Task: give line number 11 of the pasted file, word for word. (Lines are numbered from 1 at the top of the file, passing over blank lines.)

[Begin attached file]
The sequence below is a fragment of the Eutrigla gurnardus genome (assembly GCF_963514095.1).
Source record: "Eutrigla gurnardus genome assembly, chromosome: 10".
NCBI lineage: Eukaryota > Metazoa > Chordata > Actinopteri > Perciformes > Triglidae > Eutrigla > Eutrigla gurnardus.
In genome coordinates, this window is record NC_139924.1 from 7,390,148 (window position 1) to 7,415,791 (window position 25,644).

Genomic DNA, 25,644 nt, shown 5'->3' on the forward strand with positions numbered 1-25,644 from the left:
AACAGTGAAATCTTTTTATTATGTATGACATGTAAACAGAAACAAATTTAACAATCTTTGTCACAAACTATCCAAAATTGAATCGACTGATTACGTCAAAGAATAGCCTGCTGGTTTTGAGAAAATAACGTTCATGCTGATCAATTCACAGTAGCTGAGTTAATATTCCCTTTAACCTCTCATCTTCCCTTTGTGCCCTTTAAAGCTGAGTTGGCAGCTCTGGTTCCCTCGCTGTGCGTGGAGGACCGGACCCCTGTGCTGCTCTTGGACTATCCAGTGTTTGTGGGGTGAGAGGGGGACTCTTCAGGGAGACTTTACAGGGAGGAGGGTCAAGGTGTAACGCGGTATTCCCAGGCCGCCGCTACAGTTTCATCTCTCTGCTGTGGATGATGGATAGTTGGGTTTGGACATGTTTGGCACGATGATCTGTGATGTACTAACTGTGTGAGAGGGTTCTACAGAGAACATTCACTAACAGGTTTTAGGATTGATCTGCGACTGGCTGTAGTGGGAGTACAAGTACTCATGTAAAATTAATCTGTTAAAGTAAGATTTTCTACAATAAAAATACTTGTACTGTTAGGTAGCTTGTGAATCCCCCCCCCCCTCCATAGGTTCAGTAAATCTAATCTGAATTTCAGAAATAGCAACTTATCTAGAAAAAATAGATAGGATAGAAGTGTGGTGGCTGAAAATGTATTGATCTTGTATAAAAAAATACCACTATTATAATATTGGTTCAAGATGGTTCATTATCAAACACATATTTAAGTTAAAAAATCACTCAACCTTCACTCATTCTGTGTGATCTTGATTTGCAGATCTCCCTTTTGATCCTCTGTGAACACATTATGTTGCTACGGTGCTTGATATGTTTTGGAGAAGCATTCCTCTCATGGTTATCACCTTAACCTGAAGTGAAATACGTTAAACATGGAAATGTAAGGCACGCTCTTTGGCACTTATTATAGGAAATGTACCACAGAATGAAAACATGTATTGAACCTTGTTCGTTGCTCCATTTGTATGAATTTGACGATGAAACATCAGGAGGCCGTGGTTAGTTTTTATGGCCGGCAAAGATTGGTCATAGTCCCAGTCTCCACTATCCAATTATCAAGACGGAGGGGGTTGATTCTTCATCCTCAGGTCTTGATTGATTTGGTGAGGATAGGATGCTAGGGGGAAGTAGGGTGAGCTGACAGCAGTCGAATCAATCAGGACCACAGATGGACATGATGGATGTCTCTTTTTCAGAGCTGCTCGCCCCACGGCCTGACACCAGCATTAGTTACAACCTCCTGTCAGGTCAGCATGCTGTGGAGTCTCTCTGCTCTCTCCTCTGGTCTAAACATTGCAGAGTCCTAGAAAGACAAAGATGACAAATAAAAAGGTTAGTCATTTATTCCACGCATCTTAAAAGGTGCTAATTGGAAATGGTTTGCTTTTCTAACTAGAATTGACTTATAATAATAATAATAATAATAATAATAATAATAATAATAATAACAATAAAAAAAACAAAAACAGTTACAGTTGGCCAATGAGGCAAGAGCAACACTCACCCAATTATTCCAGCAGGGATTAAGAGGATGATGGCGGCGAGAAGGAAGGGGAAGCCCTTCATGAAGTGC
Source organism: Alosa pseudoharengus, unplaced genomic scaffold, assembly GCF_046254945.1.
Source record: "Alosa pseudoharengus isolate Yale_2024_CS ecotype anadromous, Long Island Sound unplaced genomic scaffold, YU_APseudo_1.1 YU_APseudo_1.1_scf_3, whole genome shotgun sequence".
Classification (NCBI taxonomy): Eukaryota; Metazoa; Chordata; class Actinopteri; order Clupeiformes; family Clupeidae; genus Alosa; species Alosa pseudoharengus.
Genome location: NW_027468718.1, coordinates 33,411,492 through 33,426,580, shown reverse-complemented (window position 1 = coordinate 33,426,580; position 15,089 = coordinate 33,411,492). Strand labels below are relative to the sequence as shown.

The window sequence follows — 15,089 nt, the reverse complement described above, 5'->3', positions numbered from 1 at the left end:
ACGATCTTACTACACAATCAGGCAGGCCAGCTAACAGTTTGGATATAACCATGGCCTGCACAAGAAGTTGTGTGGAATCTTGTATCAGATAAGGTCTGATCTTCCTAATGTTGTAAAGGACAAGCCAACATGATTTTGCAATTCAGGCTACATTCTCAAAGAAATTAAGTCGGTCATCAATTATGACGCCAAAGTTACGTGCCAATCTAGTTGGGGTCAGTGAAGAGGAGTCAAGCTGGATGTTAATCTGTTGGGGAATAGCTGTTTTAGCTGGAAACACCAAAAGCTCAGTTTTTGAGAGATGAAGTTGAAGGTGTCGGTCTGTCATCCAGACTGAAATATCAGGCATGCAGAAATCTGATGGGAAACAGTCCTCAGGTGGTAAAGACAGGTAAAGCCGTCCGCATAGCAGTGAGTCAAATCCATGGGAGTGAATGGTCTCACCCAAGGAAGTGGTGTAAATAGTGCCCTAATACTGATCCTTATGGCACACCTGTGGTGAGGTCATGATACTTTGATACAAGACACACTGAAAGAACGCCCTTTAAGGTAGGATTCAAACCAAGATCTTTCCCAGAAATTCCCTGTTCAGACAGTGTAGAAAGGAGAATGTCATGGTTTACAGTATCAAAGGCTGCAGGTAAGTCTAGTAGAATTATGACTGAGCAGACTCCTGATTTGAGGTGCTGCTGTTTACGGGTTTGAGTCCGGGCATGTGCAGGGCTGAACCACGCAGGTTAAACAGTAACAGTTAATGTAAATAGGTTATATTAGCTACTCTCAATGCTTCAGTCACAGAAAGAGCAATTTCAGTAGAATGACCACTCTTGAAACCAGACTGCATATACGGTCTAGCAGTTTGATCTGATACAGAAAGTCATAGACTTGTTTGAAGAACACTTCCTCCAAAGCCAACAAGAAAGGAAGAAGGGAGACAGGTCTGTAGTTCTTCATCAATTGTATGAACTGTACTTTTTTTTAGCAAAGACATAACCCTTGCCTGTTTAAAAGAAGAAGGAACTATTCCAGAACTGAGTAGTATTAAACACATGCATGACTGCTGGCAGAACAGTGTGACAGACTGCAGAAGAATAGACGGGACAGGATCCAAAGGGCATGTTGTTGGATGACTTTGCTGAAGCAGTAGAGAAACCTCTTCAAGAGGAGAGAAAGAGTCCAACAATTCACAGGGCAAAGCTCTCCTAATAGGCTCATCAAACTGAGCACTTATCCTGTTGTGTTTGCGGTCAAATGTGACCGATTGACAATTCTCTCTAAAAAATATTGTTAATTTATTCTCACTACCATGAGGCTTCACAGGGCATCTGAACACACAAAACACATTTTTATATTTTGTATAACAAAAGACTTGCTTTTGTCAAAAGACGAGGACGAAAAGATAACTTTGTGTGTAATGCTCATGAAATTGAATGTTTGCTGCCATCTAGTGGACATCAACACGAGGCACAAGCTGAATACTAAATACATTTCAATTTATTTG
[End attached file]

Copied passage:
The window sequence follows — 15,089 nt, the reverse complement described above, 5'->3', positions numbered from 1 at the left end: